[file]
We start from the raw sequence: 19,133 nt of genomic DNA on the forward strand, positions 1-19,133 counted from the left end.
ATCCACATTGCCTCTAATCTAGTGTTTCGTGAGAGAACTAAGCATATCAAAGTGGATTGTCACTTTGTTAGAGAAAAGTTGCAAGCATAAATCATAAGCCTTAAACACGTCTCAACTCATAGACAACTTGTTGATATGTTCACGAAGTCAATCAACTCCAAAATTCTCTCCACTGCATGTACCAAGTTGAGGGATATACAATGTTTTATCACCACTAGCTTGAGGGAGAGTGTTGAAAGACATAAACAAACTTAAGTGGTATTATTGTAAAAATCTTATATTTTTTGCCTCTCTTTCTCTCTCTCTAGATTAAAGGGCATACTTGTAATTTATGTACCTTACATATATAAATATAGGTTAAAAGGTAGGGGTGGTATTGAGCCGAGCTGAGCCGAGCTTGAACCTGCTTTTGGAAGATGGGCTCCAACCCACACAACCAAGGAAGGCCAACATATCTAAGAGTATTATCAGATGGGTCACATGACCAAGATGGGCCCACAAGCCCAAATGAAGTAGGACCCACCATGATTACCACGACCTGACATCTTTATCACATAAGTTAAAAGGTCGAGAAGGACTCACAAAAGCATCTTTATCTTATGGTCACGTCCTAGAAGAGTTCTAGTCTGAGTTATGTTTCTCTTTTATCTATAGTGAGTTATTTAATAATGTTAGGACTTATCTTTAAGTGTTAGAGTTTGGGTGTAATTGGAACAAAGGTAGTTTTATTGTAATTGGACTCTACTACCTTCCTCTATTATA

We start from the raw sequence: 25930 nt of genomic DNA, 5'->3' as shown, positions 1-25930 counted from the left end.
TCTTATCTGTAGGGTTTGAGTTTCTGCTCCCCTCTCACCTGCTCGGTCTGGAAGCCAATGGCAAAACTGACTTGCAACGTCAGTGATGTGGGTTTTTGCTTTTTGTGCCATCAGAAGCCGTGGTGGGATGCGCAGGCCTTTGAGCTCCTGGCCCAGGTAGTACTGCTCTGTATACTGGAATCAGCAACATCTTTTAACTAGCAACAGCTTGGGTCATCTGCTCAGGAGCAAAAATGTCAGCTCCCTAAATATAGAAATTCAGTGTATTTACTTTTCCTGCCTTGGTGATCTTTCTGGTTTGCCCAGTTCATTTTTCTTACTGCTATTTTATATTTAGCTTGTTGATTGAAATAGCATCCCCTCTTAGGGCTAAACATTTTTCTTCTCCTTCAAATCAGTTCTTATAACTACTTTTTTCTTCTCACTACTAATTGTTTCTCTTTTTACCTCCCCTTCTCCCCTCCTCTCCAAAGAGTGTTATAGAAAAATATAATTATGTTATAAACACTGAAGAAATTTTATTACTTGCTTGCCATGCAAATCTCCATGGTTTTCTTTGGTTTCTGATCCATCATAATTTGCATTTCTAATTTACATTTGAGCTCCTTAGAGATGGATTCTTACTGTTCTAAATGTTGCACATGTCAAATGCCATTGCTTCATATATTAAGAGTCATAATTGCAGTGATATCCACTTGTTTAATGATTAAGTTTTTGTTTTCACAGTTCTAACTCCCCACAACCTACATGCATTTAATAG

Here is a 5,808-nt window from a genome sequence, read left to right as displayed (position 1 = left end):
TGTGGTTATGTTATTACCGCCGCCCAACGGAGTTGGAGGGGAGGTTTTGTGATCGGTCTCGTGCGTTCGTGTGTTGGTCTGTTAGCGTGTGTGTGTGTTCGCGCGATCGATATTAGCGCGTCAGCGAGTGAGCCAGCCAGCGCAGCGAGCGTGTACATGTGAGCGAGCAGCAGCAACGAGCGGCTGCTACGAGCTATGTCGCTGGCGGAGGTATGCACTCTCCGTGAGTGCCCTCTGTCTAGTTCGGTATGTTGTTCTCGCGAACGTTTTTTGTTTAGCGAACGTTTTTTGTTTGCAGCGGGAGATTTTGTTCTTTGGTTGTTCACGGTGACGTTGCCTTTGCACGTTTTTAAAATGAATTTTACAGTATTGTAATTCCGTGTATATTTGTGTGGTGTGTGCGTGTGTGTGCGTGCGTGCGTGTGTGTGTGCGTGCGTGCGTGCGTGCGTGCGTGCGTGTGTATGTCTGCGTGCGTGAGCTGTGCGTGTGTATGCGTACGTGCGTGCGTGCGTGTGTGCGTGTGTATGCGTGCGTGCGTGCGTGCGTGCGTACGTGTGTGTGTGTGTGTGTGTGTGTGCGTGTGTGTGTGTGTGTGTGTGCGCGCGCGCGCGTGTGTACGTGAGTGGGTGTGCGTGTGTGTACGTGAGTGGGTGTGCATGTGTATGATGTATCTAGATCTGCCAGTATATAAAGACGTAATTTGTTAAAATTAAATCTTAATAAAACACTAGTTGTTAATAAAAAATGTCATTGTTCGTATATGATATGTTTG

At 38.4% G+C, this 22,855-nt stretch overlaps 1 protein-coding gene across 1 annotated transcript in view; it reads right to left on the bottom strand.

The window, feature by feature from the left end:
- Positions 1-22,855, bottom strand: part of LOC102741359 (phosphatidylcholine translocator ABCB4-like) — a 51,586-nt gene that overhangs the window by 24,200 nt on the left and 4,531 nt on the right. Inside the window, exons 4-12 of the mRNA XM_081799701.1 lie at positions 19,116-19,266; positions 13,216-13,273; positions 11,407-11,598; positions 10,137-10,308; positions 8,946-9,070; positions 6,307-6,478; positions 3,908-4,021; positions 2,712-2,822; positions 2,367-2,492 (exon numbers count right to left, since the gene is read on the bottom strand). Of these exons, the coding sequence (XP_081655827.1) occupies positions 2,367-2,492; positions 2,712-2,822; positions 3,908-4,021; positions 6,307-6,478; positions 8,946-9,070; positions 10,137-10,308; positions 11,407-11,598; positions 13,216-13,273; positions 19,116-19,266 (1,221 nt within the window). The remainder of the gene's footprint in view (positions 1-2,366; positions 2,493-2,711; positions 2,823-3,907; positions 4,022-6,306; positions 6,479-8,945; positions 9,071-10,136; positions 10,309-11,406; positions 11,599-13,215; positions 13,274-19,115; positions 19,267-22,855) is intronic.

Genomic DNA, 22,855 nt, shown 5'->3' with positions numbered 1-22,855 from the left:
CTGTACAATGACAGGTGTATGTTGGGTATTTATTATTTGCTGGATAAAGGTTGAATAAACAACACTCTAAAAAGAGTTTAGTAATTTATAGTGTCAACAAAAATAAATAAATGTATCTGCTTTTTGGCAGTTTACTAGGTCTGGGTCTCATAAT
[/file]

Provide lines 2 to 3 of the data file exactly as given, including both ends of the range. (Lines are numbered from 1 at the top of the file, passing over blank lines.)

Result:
ATCCACATTGCCTCTAATCTAGTGTTTCGTGAGAGAACTAAGCATATCAAAGTGGATTGTCACTTTGTTAGAGAAAAGTTGCAAGCATAAATCATAAGCCTTAAACACGTCTCAACTCATAGACAACTTGTTGATATGTTCACGAAGTCAATCAACTCCAAAATTCTCTCCACTGCATGTACCAAGTTGAGGGATATACAATGTTTTATCACCACTAGCTTGAGGGAGAGTGTTGAAAGACATAAACAAACTTAAGTGGTATTATTGTAAAAATCTTATATTTTTTGCCTCTCTTTCTCTCTCTCTAGATTAAAGGGCATACTTGTAATTTATGTACCTTACATATATAAATATAGGTTAAAAGGTAGGGGTGGTATTGAGCCGAGCTGAGCCGAGCTTGAACCTGCTTTTGGAAGATGGGCTCCAACCCACACAACCAAGGAAGGCCAACATATCTAAGAGTATTATCAGATGGGTCACATGACCAAGATGGGCCCACAAGCCCAAATGAAGTAGGACCCACCATGATTACCACGACCTGACATCTTTATCACATAAGTTAAAAGGTCGAGAAGGACTCACAAAAGCATCTTTATCTTATGGTCACGTCCTAGAAGAGTTCTAGTCTGAGTTATGTTTCTCTTTTATCTATAGTGAGTTATTTAATAATGTTAGGACTTATCTTTAAGTGTTAGAGTTTGGGTGTAATTGGAACAAAGGTAGTTTTATTGTAATTGGACTCTACTACCTTCCTCTATTATA

We start from the raw sequence: 25930 nt of genomic DNA, 5'->3' as shown, positions 1-25930 counted from the left end.